This section of the bill would establish a pilot program for the federal government to enter into a federal nuclear PPA exceeding 10 years. This would allow the federal government to partner with industry to be an early adopter of new technologies that increase electric reliability and resilience, especially for grid assets that are critical to U.S. national security.


Advanced Nuclear Reactor Research and Development Goals

This section of the bill would direct the Dept. of Energy (DOE) to demonstrate advanced reactors with the private sector and to establish specific goals in this area. DOE would be required to demonstrate two advanced reactor concepts by 2025, and another two to five concepts by 2035. These demonstrations could include reactors that develop electricity or that provide process heat, off-grid energy, or backup power. This would send a strong signal that the U.S. is re-establishing itself as a global leader in nuclear technology and help the U.S. nuclear industry compete with state-owned or state-sponsored developers in rival nations, especially China and Russia. It’d facilitate collaboration between the federal government, National Labs, and private industry.


Nuclear Energy Strategic Plan

This section of the bill would require DOE’s Office of Nuclear Energy to develop a 10-year strategic plan that supports advanced nuclear R&D goals that will foster breakthrough innovation to help advanced nuclear reactors reach the market. This would set a cohesive long-term strategic for the direction of U.S. nuclear science and engineering R&D policy across administrations.


Versatile, Reactor-Based Fast Neutron Science

This section of the bill would direct DOE to construct a fast neutron-capable research facility, which is needed to test important reaction components, demonstrate such facilities’ safe and reliable operation, and ultimately license advanced reactor concepts. Currently, the only machines capable of producing a fast neutron spectrum are in Russia and China.


Advanced Nuclear Fuel Security Programs

This section of the bill would provide a minimum amount of high-assay low-enriched uranium (HALEU) to U.S. developers until a long-term domestic supply is developed. It’d also facilitate the development of HALEU-appropriate transportation equipment. HALEU is needed for many advanced reactors, so a healthy domestic uranium mining, enrichment, and fuel fabrication capability that meets industry needs is a prerequisite for U.S. nuclear leadership.


University Nuclear Leadership Program

The section of the bill would create a university nuclear leadership program to develop a world-class, highly-skilled domestic workforce to develop, regulate, and safeguard the next generation of advanced reactors. These workers would be needed for the nuclear energy industry, the Nuclear Regulatory Commission, and the National Nuclear Security Administration.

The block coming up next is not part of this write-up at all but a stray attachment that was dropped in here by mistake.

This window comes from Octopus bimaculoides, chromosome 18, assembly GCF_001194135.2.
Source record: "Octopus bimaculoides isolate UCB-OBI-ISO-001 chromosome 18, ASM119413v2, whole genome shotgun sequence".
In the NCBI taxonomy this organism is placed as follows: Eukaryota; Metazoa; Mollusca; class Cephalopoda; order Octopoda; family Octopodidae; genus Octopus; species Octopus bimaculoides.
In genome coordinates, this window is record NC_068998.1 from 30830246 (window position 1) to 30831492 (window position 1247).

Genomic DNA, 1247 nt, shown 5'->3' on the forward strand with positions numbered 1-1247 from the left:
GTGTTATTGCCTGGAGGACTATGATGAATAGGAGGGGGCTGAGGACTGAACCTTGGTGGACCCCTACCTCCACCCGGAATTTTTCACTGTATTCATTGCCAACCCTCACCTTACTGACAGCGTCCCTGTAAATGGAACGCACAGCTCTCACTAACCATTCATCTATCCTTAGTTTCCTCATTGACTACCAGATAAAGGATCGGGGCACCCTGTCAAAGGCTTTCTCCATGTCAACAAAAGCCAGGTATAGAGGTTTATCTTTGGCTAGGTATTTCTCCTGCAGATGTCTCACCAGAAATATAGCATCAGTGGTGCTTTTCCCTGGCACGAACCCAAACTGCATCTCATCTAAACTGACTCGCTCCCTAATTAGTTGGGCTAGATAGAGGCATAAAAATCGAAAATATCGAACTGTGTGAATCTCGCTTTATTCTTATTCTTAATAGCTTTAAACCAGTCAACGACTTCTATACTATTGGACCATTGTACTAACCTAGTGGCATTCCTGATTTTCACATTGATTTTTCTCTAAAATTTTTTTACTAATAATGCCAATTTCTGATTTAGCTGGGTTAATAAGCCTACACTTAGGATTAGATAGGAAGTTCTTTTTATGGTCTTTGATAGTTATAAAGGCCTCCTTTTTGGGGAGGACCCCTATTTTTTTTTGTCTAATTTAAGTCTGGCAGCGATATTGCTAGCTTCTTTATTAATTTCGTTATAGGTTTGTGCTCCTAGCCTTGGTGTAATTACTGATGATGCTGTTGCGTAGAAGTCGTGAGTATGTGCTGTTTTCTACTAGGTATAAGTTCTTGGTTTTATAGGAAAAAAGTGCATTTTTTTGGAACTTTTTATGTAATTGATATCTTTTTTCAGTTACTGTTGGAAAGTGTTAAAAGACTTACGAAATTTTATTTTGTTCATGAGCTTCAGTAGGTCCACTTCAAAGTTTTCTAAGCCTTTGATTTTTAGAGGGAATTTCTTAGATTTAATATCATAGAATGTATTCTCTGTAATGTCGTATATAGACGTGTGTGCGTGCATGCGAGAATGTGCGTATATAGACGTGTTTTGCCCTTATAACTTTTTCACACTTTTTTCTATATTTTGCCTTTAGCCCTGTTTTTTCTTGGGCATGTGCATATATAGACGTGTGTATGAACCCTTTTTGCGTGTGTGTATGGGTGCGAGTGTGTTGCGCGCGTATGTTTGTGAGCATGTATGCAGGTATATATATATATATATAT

Impact

Universities; energy utilities; U.S. nuclear energy developers; U.S. nuclear energy researchers; federal power purchase agreements (PPAs); nuclear energy industry; DOE; Nuclear Regulatory Commission; and the National Nuclear Security Administration.

Cost of Senate Bill S. 903

A CBO cost estimate is unavailable.

More Information

“As we seek to maintain electric reliability, keep energy prices affordable, and address climate change, nuclear power stands out as one of our very best options. We once led the world in nuclear energy, but have surrendered that position to Russia and China. It is imperative that we reverse that trend and develop advanced nuclear technologies domestically. Our bipartisan bill will provide the tools, resources, and partnerships necessary to reestablish U.S. global leadership, and I thank my colleagues for sponsoring it with me.”

In an op-ed in the Juneau Empire, Sen. Murkowski argues that allowing U.S. nuclear leadership to decline has both economic and strategic consequences:

“[O]ur geostrategic competitors — China, Russia and others — have recognized nuclear energy’s immense potential and are blazing new paths to seize it. Operating from a position of strength, they are seizing the mantle of advanced reactor leadership for the coming decades. The decline in U.S. nuclear leadership has had a range of economic consequences for our nation. It has also diminished our ability to influence nuclear security and non-proliferation decisions. Allowing other nations to take our place could put world security interests at risk.”

Original cosponsor Sen. Cory Booker (D-NJ), who’s seeking the 2020 Democratic presidential nomination, adds:

“It’s imperative for the United States to lead the way on tackling the world's climate crisis and that must include the development of clean and innovative technologies like next generation nuclear energy. This bipartisan bill will spur development of demonstration projects at the Department of Energy, which could become an important source of carbon free electricity generation.”